Author(s): Sharma A, Das Singla L, Tuli A, Kaur P, Bal MS
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Abstract Duplex PCR consisting of two primer sets within a single mixture for the simultaneous detection of Anaplasma marginale and Trypanosoma evansi was standardized and employed on 219 blood samples collected from cattle (165) and buffaloes (54) from eastern Punjab to evaluate the status of concurrent infection and associated risk factors. The reaction produced 257- and 407-bp amplification products targeting repetitive nucleotide sequence of T. evansi and msp1β gene of A. marginale, respectively. The nucleotide sequence analysis of individual amplicons expressed the fidelity of the primer pairs used; duplex PCR was 100\% sensitive and 92.66 \% specific with conventional microscopy for the detection of mixed infections. Among the agro-climatic zones of interest, undulating zone was at higher risk of T. evansi infection (odds ratio (OR) = 1.75, 95\% confidence interval (CI) = 0.94-3.27), and submountain zone (OR = 1.89, 95\% CI = 1.11-3.33) for A. marginale. For the concurrent infection, the relative risk among the two zones was almost unity. The cross-bred cattle population was at the highest risk of infection, may it be solo infection of T. evansi (OR = ∞, 95\% CI = 1.18-∞)/A. marginale (OR = 6.39, 95\% CI = 1.14-125.3) or dual infection (OR = ∞, 95\% CI = 0.39-∞) of both as the indigenous cattle are resistant to the infection. Cross-bred cattle were at approximately three times the risk than buffaloes. For the dual infection, the cattle calves were at about 2.5 times higher risk than buffalo calves. Results indicate the endemic status of these infections in the region and mark out the commodities at great risk and requiring better surveillance.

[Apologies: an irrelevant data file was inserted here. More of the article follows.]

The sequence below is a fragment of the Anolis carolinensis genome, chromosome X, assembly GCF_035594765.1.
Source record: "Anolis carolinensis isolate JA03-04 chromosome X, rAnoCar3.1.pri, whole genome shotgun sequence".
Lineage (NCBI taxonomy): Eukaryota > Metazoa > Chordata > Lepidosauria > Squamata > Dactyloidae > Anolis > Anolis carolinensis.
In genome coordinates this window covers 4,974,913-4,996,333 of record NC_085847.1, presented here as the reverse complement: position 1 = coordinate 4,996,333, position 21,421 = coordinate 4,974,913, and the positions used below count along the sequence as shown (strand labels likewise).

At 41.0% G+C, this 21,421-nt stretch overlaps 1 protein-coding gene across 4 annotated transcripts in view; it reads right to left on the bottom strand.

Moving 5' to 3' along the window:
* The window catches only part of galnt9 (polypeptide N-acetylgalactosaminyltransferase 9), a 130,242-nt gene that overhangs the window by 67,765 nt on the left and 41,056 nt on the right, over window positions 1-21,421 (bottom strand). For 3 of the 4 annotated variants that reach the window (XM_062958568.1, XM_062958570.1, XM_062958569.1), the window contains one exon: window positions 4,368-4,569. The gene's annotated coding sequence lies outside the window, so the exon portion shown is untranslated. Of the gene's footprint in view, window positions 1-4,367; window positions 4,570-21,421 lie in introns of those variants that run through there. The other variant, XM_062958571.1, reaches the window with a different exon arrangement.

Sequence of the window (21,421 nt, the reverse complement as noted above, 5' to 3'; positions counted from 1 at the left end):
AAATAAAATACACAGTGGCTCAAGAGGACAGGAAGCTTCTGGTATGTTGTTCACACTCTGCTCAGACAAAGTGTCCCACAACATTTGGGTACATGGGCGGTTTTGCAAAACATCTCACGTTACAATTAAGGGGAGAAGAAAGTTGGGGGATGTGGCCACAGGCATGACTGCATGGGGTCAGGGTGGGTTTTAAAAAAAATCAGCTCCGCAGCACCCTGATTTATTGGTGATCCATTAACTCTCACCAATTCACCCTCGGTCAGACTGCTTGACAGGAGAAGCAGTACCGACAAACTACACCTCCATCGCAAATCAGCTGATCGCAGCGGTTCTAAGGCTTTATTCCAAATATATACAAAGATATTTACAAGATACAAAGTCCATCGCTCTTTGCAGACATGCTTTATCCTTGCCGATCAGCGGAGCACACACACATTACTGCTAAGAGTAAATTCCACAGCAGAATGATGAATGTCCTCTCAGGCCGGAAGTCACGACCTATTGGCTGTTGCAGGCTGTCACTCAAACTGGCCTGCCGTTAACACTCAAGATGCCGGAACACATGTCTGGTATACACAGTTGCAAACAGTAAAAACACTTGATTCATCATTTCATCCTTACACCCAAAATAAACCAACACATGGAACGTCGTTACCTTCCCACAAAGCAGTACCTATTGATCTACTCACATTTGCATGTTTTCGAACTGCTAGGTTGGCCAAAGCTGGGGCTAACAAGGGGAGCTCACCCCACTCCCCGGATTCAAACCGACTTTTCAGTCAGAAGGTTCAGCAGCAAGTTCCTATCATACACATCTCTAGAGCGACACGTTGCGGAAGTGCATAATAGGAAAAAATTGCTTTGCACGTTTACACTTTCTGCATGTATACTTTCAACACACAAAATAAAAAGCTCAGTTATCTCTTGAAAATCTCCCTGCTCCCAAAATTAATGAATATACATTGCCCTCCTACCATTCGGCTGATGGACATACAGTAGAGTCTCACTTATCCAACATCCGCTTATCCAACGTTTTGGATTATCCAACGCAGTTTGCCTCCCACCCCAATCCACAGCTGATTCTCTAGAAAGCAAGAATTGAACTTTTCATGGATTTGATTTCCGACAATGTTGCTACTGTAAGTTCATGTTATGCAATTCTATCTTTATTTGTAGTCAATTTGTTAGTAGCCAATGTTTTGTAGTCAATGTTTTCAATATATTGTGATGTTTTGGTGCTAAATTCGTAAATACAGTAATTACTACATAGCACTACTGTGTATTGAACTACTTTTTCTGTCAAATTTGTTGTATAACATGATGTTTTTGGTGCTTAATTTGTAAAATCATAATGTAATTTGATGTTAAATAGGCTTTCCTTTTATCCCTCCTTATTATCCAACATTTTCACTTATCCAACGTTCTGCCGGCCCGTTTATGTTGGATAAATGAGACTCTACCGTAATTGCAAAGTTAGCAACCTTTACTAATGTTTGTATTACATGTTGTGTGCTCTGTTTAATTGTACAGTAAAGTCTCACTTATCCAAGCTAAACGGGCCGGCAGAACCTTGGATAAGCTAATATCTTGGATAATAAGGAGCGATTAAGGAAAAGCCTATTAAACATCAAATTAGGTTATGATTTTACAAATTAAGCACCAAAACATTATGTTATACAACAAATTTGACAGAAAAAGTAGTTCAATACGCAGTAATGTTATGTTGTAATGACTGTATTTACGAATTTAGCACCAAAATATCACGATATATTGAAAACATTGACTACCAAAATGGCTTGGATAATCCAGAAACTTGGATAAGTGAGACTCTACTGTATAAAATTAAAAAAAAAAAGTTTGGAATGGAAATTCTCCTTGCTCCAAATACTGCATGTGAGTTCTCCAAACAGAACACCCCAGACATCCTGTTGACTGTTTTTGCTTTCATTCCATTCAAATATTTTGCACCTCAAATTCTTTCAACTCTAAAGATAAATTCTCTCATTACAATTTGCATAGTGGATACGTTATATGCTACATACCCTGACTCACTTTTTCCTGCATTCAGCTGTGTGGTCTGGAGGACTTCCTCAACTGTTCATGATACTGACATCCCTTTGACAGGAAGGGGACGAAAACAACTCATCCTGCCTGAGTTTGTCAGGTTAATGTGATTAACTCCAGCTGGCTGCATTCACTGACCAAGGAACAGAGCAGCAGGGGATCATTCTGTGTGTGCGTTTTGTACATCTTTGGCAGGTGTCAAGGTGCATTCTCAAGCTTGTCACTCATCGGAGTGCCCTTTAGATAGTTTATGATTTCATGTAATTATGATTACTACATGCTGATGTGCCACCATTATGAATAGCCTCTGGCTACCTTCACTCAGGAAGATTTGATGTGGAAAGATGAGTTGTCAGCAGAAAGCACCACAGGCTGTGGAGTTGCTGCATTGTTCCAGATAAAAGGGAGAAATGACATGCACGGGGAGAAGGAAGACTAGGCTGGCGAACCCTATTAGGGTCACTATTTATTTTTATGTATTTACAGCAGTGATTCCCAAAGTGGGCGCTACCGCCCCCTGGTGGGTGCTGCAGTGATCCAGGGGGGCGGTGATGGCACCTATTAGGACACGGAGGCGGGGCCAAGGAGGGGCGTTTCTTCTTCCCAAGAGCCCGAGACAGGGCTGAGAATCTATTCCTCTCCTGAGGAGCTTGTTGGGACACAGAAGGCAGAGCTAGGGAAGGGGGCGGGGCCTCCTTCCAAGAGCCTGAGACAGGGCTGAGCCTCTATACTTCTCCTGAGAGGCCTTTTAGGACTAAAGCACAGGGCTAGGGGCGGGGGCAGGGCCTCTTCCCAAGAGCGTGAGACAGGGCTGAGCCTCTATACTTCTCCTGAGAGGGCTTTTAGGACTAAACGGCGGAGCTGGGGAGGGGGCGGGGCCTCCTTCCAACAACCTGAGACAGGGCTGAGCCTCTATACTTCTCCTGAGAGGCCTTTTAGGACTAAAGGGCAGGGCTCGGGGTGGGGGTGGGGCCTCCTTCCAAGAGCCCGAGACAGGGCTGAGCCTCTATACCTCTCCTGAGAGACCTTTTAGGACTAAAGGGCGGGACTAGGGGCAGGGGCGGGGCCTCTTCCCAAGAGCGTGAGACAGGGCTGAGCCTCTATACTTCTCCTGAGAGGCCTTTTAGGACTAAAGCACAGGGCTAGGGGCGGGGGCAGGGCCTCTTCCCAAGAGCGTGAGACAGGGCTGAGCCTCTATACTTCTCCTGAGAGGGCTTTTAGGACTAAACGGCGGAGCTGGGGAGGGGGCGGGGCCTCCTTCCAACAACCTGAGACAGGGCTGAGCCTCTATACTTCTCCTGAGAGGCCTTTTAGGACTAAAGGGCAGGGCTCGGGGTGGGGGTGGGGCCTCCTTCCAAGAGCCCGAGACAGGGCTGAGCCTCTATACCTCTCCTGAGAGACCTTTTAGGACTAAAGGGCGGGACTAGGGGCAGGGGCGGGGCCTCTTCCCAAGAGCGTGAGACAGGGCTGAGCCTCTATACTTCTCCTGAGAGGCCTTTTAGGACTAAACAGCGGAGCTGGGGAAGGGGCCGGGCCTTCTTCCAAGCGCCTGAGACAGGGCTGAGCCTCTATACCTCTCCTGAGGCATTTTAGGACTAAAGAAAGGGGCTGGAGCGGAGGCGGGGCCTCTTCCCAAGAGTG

This article was published in Trop Anim Health Prod
and referenced in Journal of Veterinary Science & Technology